Monday, November 28, 2016


Little is know about the forgotten brother of Joan Crawford, Harry LeSueur (1903-1963). He tried his hand in acting but finished out his life in obscurity as a motel clerk. When he died in 1963, Crawford did not attend his funeral. 

The following are comments that Joan Crawford made about her brother that were published after she had died...they are telling but not necessarily true...

On her brother Hal LeSueur (from "Conversations," 1980):

"Let's start with Hal, my dear, sweet brother, first. To tell you the truth, I think he was my half-brother; Mother married so many times, and shacked up with so many men in between, I doubt we were one hundred percent brother and sister. People would look at us, after he came out to Hollywood, and wonder how the hell we could even be related.

He was chronically mean. He was older than I, and as kids he wasn't just the type of kid that would pull wings off butterflies, he'd pull the arms and legs off my dolls. When my mother needed help in the house, did she ever ask him to do anything? Hell, no! I waited on him hand and foot, and he was one of the big reasons why I wanted to get the hell out of the whole situation. Hal was bad news, all the way around. But because he was a boy he was always favored, and it was Lucille who had to do all the dirty work. And you know what happened? As soon as I had a few options renewed at Metro, Hal appeared. One afternoon I came home and found him sitting on my sofa, smoking a cigarette, half-bombed, telling me that since I'd become a movie star he was going to live with me. Like an idiot, I let him stay, but finally I sent for Mother and let those two live together so I could have a place of my own where I could maintain my privacy...and my sanity.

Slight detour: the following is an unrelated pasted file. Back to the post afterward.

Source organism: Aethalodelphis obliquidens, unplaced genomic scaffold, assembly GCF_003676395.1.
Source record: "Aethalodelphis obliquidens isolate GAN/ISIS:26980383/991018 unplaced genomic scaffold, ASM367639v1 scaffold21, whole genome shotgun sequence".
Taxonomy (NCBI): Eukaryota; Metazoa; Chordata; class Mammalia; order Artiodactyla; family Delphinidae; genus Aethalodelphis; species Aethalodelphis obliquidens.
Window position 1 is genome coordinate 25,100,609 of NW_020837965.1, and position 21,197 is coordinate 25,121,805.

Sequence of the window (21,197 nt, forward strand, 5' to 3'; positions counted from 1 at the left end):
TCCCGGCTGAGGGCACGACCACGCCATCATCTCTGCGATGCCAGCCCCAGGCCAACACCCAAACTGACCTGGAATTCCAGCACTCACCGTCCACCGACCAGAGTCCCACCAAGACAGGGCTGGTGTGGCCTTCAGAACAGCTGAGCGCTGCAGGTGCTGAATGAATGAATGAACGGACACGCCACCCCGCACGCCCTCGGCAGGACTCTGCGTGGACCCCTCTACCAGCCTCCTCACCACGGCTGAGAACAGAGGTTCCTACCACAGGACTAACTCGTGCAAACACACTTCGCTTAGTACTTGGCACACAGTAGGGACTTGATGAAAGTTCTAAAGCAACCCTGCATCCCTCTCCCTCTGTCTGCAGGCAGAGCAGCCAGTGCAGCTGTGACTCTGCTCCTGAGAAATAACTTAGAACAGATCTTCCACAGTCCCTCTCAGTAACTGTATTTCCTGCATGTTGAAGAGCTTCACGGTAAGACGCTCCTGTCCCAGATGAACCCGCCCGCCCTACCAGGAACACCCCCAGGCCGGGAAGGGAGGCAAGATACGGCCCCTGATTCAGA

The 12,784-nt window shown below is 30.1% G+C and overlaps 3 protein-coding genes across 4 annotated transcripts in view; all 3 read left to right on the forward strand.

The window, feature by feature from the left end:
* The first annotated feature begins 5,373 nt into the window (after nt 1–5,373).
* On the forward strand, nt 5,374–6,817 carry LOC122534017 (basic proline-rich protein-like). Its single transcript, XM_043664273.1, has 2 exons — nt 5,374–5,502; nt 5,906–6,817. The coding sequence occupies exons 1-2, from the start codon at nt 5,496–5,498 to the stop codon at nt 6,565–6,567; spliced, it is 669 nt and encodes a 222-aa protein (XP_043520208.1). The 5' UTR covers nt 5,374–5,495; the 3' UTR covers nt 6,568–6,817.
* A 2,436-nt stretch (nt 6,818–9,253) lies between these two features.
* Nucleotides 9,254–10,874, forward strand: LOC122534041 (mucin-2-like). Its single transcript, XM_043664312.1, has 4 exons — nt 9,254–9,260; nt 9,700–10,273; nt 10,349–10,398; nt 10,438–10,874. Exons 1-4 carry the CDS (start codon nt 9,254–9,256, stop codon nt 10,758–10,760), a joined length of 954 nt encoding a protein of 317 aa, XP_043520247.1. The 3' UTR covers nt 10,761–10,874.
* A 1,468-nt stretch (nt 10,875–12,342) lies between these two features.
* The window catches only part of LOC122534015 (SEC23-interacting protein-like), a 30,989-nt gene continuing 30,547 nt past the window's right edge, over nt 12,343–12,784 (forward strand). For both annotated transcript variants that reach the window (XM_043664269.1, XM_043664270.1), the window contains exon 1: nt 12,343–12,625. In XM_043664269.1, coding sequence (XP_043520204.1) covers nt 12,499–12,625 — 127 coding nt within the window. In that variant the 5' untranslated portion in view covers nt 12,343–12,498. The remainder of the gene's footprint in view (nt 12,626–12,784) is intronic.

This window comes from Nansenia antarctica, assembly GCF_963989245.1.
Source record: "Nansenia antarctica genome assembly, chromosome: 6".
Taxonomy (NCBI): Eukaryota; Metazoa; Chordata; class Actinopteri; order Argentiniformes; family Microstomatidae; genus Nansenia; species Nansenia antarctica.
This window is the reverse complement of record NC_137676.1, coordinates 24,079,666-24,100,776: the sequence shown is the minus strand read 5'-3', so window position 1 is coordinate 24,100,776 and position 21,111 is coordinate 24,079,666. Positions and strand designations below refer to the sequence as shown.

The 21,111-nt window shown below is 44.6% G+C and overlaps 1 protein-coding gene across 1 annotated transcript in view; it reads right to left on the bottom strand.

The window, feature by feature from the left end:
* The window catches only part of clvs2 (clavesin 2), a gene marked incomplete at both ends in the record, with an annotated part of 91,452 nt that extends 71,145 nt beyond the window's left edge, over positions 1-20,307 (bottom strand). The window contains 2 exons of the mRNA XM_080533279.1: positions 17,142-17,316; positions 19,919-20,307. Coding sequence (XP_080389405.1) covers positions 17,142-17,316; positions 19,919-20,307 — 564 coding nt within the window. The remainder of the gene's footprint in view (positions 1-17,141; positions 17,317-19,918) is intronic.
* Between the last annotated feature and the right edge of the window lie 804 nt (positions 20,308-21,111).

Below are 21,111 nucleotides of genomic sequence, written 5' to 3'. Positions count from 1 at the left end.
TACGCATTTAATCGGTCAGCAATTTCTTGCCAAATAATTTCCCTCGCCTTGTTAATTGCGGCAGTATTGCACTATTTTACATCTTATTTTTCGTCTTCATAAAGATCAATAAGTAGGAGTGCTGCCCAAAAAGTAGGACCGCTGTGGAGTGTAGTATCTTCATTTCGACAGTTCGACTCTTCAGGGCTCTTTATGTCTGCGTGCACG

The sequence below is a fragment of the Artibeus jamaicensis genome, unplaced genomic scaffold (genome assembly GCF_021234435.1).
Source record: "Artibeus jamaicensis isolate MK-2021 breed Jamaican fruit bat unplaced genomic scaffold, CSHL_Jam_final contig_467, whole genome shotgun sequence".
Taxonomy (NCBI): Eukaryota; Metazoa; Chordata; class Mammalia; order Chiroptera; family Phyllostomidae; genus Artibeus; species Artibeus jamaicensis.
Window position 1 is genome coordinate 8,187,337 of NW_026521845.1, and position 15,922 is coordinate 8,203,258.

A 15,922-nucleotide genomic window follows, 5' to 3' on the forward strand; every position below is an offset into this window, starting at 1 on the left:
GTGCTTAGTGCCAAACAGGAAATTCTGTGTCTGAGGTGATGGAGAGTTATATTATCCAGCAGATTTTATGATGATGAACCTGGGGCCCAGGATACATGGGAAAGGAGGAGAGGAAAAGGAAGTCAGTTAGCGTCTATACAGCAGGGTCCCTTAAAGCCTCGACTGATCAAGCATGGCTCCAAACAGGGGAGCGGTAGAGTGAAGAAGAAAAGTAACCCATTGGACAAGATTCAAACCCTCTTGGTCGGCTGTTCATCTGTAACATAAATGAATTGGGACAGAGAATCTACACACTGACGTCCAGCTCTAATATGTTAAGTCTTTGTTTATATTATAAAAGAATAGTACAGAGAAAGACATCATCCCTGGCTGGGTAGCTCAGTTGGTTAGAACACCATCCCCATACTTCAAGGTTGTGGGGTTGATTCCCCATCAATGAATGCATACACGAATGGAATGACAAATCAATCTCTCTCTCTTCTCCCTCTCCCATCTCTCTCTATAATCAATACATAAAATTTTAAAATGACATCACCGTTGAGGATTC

Hal was a louse, an out-and-out bastard. He could charm the skin off a snake, but nothing, not his jobs, not the men and women in his life, lasted long. Liquor, then drugs, and always his distorted ego, took over. I supported that son-of-a-bitch until the day he died. Now, do you call that being cruel and inhuman? At least Norma Shearer's brother, Douglas, was brilliant and self-sufficient, and made his own career at Metro. But I was stuck with a schmuck. That man -- or did he ever become a man -- was a monster. God, I hated him."


  1. I find a lot of this troubling. I adore Joan Crawford and I had no idea she thought of her brother this way.

    1. I guess I didn't know 'the real' Joan Crawford, because the tone of this doesn't sound like her at all to me.

    2. They do look related. Especially so if you compare his features to pre-Joan Crawford Lucille.

    3. Half siblings are just as important. If they live with you, there really is no distinction unless people point it out. Day to day there is no difference.

    4. I'm sure her brother was babied, but if this was Joan looking back in say the 1960's or so, men were treated differently at the turn of the 20th century. The role of women was to serve in the home. I don't think it was malice of her mother even if she viewed it that way. I think it was more a case of societal norms.

    5. Most celebrities half freeloading family and friends. Just look at celebrity entourages today. Celebrities are cash machines for their family who either can't or won't make enough money to live (or how they wanted to live).

    I'm glad Norma Shearer's brother was able to make it on his own. I wish Joan's brother was able to do the same. It could not have been easy being Joan's brother either.

  2. Siblings are not important in the long run. Families are like gangs--they only stick if you are loyal to them, obey their codes and offer them something. I applaud her.